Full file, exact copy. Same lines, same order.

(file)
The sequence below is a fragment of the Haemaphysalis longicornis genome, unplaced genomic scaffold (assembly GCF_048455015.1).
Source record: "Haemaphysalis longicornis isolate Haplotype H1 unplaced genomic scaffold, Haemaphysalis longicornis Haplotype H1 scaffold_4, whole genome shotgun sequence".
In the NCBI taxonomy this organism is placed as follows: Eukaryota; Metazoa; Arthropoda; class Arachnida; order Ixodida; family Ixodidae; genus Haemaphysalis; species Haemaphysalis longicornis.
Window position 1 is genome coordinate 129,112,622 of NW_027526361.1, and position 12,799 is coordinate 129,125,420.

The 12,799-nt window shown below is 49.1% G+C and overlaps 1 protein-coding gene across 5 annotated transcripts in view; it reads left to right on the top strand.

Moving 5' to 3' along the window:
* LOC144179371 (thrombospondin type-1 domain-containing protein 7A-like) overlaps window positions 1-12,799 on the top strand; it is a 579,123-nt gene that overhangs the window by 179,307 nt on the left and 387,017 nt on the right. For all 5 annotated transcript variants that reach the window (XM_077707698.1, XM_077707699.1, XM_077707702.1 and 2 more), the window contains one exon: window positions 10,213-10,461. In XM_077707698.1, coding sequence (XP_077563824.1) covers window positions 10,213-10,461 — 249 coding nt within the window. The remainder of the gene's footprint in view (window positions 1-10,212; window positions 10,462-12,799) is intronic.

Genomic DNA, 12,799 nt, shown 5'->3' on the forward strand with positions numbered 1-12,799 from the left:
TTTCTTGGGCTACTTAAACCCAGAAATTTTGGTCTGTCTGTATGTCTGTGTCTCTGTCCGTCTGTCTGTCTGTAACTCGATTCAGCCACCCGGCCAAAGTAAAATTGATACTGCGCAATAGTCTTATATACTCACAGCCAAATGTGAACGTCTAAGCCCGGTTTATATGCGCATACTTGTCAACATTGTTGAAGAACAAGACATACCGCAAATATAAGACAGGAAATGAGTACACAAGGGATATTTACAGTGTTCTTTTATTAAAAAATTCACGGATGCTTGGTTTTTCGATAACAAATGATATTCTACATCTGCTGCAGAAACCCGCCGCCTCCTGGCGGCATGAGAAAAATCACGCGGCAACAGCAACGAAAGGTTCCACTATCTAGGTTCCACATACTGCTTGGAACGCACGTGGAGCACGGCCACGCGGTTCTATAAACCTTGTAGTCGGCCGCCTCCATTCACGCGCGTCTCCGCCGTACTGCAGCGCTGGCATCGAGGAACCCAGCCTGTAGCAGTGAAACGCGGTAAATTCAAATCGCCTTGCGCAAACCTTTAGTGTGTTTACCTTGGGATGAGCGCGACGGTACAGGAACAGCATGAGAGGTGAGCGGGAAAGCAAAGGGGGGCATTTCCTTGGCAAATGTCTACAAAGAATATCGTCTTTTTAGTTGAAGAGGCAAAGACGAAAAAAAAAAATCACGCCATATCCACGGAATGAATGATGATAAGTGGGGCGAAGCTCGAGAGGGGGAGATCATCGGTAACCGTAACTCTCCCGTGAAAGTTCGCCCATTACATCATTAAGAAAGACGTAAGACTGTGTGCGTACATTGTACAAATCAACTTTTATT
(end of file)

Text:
The sequence below is a fragment of the Haemaphysalis longicornis genome, unplaced genomic scaffold (assembly GCF_048455015.1).
Source record: "Haemaphysalis longicornis isolate Haplotype H1 unplaced genomic scaffold, Haemaphysalis longicornis Haplotype H1 scaffold_4, whole genome shotgun sequence".
In the NCBI taxonomy this organism is placed as follows: Eukaryota; Metazoa; Arthropoda; class Arachnida; order Ixodida; family Ixodidae; genus Haemaphysalis; species Haemaphysalis longicornis.
Window position 1 is genome coordinate 129,112,622 of NW_027526361.1, and position 12,799 is coordinate 129,125,420.

The 12,799-nt window shown below is 49.1% G+C and overlaps 1 protein-coding gene across 5 annotated transcripts in view; it reads left to right on the top strand.

Moving 5' to 3' along the window:
* LOC144179371 (thrombospondin type-1 domain-containing protein 7A-like) overlaps window positions 1-12,799 on the top strand; it is a 579,123-nt gene that overhangs the window by 179,307 nt on the left and 387,017 nt on the right. For all 5 annotated transcript variants that reach the window (XM_077707698.1, XM_077707699.1, XM_077707702.1 and 2 more), the window contains one exon: window positions 10,213-10,461. In XM_077707698.1, coding sequence (XP_077563824.1) covers window positions 10,213-10,461 — 249 coding nt within the window. The remainder of the gene's footprint in view (window positions 1-10,212; window positions 10,462-12,799) is intronic.

Genomic DNA, 12,799 nt, shown 5'->3' on the forward strand with positions numbered 1-12,799 from the left:
TTTCTTGGGCTACTTAAACCCAGAAATTTTGGTCTGTCTGTATGTCTGTGTCTCTGTCCGTCTGTCTGTCTGTAACTCGATTCAGCCACCCGGCCAAAGTAAAATTGATACTGCGCAATAGTCTTATATACTCACAGCCAAATGTGAACGTCTAAGCCCGGTTTATATGCGCATACTTGTCAACATTGTTGAAGAACAAGACATACCGCAAATATAAGACAGGAAATGAGTACACAAGGGATATTTACAGTGTTCTTTTATTAAAAAATTCACGGATGCTTGGTTTTTCGATAACAAATGATATTCTACATCTGCTGCAGAAACCCGCCGCCTCCTGGCGGCATGAGAAAAATCACGCGGCAACAGCAACGAAAGGTTCCACTATCTAGGTTCCACATACTGCTTGGAACGCACGTGGAGCACGGCCACGCGGTTCTATAAACCTTGTAGTCGGCCGCCTCCATTCACGCGCGTCTCCGCCGTACTGCAGCGCTGGCATCGAGGAACCCAGCCTGTAGCAGTGAAACGCGGTAAATTCAAATCGCCTTGCGCAAACCTTTAGTGTGTTTACCTTGGGATGAGCGCGACGGTACAGGAACAGCATGAGAGGTGAGCGGGAAAGCAAAGGGGGGCATTTCCTTGGCAAATGTCTACAAAGAATATCGTCTTTTTAGTTGAAGAGGCAAAGACGAAAAAAAAAAATCACGCCATATCCACGGAATGAATGATGATAAGTGGGGCGAAGCTCGAGAGGGGGAGATCATCGGTAACCGTAACTCTCCCGTGAAAGTTCGCCCATTACATCATTAAGAAAGACGTAAGACTGTGTGCGTACATTGTACAAATCAACTTTTATT